Type annotations come in two forms: type codes and type keywords.

Type keywords can be seen as more verbose (and more legible) versions of a common subset of the type codes. The type keywords boolean, byte, int16, uint16, int32, uint32, handle, int64, uint64, double, string, objectpath and literal signature are each exactly equivalent to their corresponding type code.

Type codes are an @ (“at” sign) followed by a definite GVariant type string. Some examples:

uint32 5 causes the number to be parsed unsigned instead of signed (the default).

`u 5` is the same

objectpath "/org/gnome/xyz" creates an object path instead of a normal string

`au []` specifies the type of the empty array (which would not parse otherwise)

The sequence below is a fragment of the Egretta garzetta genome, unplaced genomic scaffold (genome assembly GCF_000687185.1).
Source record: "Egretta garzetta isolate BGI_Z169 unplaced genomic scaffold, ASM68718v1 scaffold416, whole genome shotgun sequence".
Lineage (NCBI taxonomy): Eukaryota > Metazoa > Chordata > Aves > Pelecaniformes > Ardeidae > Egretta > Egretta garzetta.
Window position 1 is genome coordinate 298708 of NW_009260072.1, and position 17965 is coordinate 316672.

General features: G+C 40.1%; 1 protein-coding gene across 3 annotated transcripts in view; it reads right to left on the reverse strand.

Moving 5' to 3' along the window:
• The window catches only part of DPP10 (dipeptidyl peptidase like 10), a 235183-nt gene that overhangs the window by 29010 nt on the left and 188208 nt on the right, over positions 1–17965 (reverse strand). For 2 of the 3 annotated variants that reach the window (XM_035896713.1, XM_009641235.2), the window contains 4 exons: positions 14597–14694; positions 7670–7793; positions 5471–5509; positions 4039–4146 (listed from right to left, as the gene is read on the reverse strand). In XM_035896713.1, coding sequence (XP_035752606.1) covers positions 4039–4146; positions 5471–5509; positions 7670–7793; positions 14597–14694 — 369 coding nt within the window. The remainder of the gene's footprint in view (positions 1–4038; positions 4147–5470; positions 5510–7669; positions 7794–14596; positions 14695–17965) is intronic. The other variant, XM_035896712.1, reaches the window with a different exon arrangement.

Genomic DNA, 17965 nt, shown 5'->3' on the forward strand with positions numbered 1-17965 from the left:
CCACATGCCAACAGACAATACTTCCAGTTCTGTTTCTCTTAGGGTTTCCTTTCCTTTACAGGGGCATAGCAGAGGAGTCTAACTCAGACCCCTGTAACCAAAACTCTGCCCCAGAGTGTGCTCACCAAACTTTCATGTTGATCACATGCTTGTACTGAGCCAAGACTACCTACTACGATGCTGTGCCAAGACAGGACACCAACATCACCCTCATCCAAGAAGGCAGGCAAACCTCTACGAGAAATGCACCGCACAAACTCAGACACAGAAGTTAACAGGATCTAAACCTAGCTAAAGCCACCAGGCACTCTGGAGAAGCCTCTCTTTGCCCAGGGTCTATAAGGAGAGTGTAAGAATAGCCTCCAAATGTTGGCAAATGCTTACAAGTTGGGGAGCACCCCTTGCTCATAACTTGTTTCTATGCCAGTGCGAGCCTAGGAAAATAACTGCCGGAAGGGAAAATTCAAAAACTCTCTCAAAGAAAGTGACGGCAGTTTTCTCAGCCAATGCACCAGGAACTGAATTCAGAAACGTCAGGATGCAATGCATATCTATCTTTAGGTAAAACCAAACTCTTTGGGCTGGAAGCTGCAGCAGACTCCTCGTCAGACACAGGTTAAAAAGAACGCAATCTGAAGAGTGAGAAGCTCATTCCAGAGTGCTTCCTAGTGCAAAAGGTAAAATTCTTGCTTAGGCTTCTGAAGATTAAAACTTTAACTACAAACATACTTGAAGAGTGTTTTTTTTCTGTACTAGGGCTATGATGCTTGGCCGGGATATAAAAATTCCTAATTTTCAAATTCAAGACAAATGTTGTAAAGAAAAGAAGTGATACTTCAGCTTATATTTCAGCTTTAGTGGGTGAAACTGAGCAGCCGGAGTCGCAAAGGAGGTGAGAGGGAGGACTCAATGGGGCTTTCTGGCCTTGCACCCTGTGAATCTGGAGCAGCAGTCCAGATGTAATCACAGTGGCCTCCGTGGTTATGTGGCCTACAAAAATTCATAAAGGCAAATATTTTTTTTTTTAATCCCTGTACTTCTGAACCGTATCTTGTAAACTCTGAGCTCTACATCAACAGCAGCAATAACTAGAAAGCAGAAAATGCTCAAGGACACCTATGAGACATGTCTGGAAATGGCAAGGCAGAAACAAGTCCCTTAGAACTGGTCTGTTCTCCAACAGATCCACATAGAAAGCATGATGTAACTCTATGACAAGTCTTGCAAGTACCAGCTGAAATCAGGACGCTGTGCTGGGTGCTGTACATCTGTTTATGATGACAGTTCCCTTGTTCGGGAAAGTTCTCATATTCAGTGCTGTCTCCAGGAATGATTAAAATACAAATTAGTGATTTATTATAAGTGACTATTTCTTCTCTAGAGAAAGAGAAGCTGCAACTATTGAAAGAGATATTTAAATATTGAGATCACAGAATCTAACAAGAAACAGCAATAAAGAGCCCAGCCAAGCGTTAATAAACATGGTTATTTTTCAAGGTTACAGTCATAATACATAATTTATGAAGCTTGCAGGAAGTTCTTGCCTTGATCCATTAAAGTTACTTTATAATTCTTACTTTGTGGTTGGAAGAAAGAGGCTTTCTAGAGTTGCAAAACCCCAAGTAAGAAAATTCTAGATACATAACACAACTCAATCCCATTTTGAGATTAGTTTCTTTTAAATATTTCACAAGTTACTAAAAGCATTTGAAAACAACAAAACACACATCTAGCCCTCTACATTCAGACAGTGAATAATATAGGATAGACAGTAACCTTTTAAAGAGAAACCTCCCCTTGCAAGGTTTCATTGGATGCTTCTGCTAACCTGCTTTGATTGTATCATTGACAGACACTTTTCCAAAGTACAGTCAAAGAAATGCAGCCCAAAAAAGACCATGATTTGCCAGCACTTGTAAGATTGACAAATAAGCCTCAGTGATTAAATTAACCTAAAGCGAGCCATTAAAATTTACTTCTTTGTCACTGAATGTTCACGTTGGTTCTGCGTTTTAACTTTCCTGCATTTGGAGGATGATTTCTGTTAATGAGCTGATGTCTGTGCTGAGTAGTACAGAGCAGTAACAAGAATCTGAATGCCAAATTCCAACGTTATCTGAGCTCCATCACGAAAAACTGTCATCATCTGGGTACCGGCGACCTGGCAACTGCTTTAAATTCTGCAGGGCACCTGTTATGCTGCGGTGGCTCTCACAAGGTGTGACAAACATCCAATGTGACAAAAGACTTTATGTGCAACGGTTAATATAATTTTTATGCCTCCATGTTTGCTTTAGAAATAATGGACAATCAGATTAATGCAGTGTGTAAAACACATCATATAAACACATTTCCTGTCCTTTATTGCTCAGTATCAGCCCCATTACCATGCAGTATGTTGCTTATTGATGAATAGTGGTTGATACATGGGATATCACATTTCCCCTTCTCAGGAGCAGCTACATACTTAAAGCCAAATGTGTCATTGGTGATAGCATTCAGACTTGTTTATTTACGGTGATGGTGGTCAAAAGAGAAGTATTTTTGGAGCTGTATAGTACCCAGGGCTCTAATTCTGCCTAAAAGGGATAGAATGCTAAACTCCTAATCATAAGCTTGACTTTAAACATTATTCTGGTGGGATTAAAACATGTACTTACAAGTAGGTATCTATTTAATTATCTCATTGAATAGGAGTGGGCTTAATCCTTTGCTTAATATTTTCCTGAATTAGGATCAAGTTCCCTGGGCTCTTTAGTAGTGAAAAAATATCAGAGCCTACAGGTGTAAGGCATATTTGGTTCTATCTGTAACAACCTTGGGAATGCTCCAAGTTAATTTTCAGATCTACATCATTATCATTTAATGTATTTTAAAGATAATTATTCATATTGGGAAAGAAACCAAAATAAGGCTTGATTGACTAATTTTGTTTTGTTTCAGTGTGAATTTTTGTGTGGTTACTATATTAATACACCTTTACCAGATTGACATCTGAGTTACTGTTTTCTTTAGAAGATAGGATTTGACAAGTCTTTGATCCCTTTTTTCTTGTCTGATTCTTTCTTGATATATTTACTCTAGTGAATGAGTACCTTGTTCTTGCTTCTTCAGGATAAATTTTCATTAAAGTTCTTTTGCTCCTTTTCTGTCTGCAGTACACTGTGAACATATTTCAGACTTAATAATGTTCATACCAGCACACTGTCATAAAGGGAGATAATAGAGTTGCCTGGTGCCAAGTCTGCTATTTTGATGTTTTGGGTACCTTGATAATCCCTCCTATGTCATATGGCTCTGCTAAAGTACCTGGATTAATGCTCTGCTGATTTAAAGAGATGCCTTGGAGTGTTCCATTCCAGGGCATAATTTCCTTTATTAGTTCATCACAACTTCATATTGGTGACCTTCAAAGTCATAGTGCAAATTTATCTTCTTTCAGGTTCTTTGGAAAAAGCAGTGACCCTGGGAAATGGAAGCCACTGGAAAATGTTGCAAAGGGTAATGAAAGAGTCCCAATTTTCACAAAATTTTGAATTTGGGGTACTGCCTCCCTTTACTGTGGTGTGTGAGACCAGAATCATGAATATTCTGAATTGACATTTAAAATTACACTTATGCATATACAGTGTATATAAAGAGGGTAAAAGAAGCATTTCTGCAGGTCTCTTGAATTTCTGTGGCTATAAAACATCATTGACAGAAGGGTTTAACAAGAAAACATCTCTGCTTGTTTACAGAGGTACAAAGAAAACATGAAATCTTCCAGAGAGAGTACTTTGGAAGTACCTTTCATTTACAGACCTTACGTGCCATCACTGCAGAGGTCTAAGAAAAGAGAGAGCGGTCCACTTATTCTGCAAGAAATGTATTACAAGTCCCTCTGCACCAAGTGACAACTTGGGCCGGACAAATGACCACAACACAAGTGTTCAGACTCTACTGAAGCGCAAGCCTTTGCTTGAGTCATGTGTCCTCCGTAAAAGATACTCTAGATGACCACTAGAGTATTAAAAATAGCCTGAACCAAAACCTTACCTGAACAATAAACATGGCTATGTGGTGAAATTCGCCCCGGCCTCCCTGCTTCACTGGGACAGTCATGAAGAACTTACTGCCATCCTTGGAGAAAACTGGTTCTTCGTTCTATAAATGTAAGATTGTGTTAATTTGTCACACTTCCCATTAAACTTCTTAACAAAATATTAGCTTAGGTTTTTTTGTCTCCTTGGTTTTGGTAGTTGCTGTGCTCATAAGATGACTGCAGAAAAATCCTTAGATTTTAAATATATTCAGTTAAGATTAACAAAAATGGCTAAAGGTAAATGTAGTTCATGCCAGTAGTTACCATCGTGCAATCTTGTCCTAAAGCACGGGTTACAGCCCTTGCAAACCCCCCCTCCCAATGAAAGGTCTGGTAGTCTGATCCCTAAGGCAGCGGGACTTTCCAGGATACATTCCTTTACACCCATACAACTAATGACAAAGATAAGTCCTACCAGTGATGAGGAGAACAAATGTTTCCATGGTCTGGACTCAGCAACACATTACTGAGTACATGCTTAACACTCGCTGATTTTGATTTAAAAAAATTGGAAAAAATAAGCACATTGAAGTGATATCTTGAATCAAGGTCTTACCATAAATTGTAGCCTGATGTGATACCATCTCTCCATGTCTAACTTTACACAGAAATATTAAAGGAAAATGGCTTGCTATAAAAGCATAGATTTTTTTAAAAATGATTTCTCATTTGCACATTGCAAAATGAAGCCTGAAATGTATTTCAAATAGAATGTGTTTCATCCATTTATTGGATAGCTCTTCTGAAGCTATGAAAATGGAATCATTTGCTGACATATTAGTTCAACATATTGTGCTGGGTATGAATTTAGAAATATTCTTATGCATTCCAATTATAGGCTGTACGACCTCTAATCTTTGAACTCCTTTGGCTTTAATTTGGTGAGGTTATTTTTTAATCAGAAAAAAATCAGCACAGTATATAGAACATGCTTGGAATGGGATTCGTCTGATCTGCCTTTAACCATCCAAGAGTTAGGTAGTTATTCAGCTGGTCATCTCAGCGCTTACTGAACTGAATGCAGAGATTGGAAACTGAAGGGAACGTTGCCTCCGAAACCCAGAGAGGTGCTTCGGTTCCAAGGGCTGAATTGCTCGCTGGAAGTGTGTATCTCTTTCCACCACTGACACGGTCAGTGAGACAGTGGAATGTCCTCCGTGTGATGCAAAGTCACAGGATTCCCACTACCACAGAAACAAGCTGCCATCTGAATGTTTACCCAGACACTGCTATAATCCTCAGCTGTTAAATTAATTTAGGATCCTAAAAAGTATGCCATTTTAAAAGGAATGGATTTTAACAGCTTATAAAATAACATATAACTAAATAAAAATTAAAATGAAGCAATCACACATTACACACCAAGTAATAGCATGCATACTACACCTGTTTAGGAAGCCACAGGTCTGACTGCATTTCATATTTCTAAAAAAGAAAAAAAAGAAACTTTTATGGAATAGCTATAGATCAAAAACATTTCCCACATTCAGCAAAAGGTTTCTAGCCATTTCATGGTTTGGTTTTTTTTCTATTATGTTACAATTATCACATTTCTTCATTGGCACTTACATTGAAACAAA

`ms ”` indicates that a string value is meant to have a maybe type


The bytestring syntax is a piece of syntactic sugar meant to complement the bytestring APIs in GVariant. It constructs arrays of non-NUL bytes (type ay) with a NUL terminator at the end. These are normal C strings with no particular encoding enforced, so the bytes may not be valid UTF-8. Bytestrings are a special case of byte arrays; byte arrays (also type ‘ay’), in the general case, can contain a NUL byte at any position, and need not end with a NUL byte.

Bytestrings are specified with either b"" or b''. As with strings, there is no fundamental difference between the two different types of quotes.